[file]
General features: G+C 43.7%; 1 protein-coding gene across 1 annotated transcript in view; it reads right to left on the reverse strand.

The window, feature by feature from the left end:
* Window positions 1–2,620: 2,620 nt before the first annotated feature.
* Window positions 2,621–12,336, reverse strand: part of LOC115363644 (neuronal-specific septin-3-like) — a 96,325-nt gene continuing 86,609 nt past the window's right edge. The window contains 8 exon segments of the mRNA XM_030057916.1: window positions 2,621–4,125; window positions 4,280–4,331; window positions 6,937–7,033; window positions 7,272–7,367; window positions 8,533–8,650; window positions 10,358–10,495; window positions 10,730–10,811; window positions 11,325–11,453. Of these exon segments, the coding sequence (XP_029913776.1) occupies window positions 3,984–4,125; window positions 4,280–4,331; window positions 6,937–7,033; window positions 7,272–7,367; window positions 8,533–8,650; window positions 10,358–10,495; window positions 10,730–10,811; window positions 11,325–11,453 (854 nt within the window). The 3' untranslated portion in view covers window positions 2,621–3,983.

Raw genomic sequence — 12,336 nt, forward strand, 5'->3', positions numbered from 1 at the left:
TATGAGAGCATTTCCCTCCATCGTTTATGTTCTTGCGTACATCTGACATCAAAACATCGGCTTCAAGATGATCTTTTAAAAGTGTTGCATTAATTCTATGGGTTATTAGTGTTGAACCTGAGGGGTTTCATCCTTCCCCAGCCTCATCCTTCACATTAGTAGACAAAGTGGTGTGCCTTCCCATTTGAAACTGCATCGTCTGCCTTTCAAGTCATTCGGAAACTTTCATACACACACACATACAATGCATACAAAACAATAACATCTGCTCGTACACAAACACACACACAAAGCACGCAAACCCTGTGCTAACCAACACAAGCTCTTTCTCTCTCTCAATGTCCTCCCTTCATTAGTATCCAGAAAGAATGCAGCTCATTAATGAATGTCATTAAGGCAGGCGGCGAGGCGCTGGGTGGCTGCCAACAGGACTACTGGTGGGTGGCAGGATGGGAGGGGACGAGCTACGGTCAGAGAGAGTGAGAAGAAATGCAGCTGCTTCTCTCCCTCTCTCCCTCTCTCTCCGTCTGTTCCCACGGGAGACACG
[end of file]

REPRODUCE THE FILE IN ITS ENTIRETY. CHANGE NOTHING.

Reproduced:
General features: G+C 43.7%; 1 protein-coding gene across 1 annotated transcript in view; it reads right to left on the reverse strand.

The window, feature by feature from the left end:
* Window positions 1–2,620: 2,620 nt before the first annotated feature.
* Window positions 2,621–12,336, reverse strand: part of LOC115363644 (neuronal-specific septin-3-like) — a 96,325-nt gene continuing 86,609 nt past the window's right edge. The window contains 8 exon segments of the mRNA XM_030057916.1: window positions 2,621–4,125; window positions 4,280–4,331; window positions 6,937–7,033; window positions 7,272–7,367; window positions 8,533–8,650; window positions 10,358–10,495; window positions 10,730–10,811; window positions 11,325–11,453. Of these exon segments, the coding sequence (XP_029913776.1) occupies window positions 3,984–4,125; window positions 4,280–4,331; window positions 6,937–7,033; window positions 7,272–7,367; window positions 8,533–8,650; window positions 10,358–10,495; window positions 10,730–10,811; window positions 11,325–11,453 (854 nt within the window). The 3' untranslated portion in view covers window positions 2,621–3,983.

Raw genomic sequence — 12,336 nt, forward strand, 5'->3', positions numbered from 1 at the left:
TATGAGAGCATTTCCCTCCATCGTTTATGTTCTTGCGTACATCTGACATCAAAACATCGGCTTCAAGATGATCTTTTAAAAGTGTTGCATTAATTCTATGGGTTATTAGTGTTGAACCTGAGGGGTTTCATCCTTCCCCAGCCTCATCCTTCACATTAGTAGACAAAGTGGTGTGCCTTCCCATTTGAAACTGCATCGTCTGCCTTTCAAGTCATTCGGAAACTTTCATACACACACACATACAATGCATACAAAACAATAACATCTGCTCGTACACAAACACACACACAAAGCACGCAAACCCTGTGCTAACCAACACAAGCTCTTTCTCTCTCTCAATGTCCTCCCTTCATTAGTATCCAGAAAGAATGCAGCTCATTAATGAATGTCATTAAGGCAGGCGGCGAGGCGCTGGGTGGCTGCCAACAGGACTACTGGTGGGTGGCAGGATGGGAGGGGACGAGCTACGGTCAGAGAGAGTGAGAAGAAATGCAGCTGCTTCTCTCCCTCTCTCCCTCTCTCTCCGTCTGTTCCCACGGGAGACACG